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by Sarah J.F Braley | February 01, 2012

Belonging to a targeted trade association gives professionals a sense of community and stability as their own jobs grow and change. But as comforting as it is to think of those membership organizations working steadily in the background on their constituents' behalf, such associations also need to grow and change to keep up with the times. In the meetings world, five industry groups are greeting 2012 with some major strategy and/or personnel changes.

A new mandate Officials at two industry organizations have stepped back to reevaluate how they serve their members. The result is a name change for both associations and a refocusing of their missions.

ACOM becomes ESPA. Created 24 years ago, the Association for Convention Operations Management, known as ACOM, aimed to support convention services managers mainly at convention centers. But over the years, the membership base spread to include housing managers, operations managers, directors of conventions and trade shows, and more. So at the end of 2011, ACOM changed its name to the Event Service Professionals Association.

Eric Blanc, President, Event Service Professionals Association"When it was founded, convention services managers had been underrepresented in the industry," says Eric Blanc, CMP, director of sales and marketing for the Tampa Convention Center and president of ESPA. "But we found that as it matured, we had not kept up with the changing roles of our people. Our folks were taking on more tasks and their titles had begun to change. They are event services people."

Members got the full taste of the new direction last month in San Diego when, as usual, the organization co-located its annual conference with the Professional Convention Management Association's Annual Meeting. The change to ESPA precipitated a spike in attendance at the event, jumping 16 percent over the conference held in Las Vegas in 2010.

ESPA also has seen an uptick in its ranks now that the categories have been realigned and memberships are being offered to organizations and not just individuals. Facilities now can enroll five or six employees rather than just the two or three who would join in the past.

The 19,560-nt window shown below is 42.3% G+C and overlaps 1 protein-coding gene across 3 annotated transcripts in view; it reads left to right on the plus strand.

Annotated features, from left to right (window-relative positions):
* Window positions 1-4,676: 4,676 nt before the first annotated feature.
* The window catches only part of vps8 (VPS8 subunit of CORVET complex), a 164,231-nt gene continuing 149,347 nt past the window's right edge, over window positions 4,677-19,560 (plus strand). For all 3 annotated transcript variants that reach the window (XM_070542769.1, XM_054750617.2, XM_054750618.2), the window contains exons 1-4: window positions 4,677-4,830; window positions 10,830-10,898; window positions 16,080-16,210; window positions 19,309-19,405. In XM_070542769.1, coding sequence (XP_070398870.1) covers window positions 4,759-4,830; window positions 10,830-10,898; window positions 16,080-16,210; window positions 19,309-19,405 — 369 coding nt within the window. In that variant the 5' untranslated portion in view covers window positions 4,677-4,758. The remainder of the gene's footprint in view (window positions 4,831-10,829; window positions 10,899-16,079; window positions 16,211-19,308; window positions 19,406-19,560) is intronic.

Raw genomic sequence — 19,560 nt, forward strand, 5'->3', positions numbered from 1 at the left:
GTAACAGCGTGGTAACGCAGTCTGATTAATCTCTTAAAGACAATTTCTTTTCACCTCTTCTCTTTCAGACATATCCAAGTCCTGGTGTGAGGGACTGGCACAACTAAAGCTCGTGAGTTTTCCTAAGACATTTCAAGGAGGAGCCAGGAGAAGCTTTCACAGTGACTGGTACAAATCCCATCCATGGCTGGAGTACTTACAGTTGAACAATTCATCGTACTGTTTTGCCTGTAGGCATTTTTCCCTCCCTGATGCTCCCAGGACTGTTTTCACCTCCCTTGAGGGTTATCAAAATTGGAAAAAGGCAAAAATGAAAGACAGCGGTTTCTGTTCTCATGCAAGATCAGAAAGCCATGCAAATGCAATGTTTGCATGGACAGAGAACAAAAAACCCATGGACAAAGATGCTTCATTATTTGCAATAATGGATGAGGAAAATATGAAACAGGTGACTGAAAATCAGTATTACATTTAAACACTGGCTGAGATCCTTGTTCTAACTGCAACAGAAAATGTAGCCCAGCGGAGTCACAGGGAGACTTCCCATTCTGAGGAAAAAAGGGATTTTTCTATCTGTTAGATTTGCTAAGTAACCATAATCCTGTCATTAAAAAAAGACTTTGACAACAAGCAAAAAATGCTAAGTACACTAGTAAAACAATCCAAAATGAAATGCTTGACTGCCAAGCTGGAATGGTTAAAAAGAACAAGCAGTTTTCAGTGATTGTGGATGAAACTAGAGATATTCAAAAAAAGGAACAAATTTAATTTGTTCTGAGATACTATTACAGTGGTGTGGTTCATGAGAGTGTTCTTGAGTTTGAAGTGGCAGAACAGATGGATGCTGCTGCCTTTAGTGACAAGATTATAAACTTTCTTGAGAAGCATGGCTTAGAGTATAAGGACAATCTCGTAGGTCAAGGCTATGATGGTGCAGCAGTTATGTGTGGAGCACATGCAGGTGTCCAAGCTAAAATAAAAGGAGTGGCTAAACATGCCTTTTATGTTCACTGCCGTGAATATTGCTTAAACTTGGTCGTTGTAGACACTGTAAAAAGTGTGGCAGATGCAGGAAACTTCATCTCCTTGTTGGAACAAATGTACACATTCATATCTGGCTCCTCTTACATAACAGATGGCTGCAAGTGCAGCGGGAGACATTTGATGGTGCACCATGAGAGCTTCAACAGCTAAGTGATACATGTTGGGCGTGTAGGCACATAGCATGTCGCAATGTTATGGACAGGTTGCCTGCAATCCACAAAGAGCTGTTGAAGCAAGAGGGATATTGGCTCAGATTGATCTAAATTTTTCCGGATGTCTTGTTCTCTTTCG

Blanc adds: "The truth of the matter is that our people are the ones who sell destinations. Their services keep bringing people back. Our members have long known this truth, but we're trying as an association to get the word out. Our educational programming is geared around helping our members understand that component."

ACME becomes CSPI.
A similar transformation is taking place at the Asso­ciation for Convention Sales and Marketing Executives. Now called Convention Sales Professionals International, the organization also is changing to accommodate the broader professional roles of its members. A strategic planning session last year concluded that a rebranding was needed to expand the group's appeal and align the association with other professional groups in the meetings industry.

"ACME worked closely with our association management firm to create a new name and brand that represents where we wanted to go," says Yulita Osuba, CMP, president of the association as well as senior director of sales, marketing, event management and exhibitor services for the Orange County Convention Center in Orlando. "We want CSPI to be the association for all sales professionals who work for convention centers and convention bureaus. Dropping 'executive' from our name opens up membership to all levels and roles in sales and marketing, and adding 'international' helps us to recruit international members."

Osuba says the feedback has been very positive. "When the rebranding was announced to the membership, several people reached out to headquarters to express their excitement. There is an incredible value in belonging to an association like CSPI -- we are a community and a network for career development, and that is never more valuable than in a changing economic climate."

CSPI's annual conference will take place later this month at the Walter E. Washington Convention Center in Washington, D.C., with a focus on best practices for salespeople at destination management organizations and convention centers.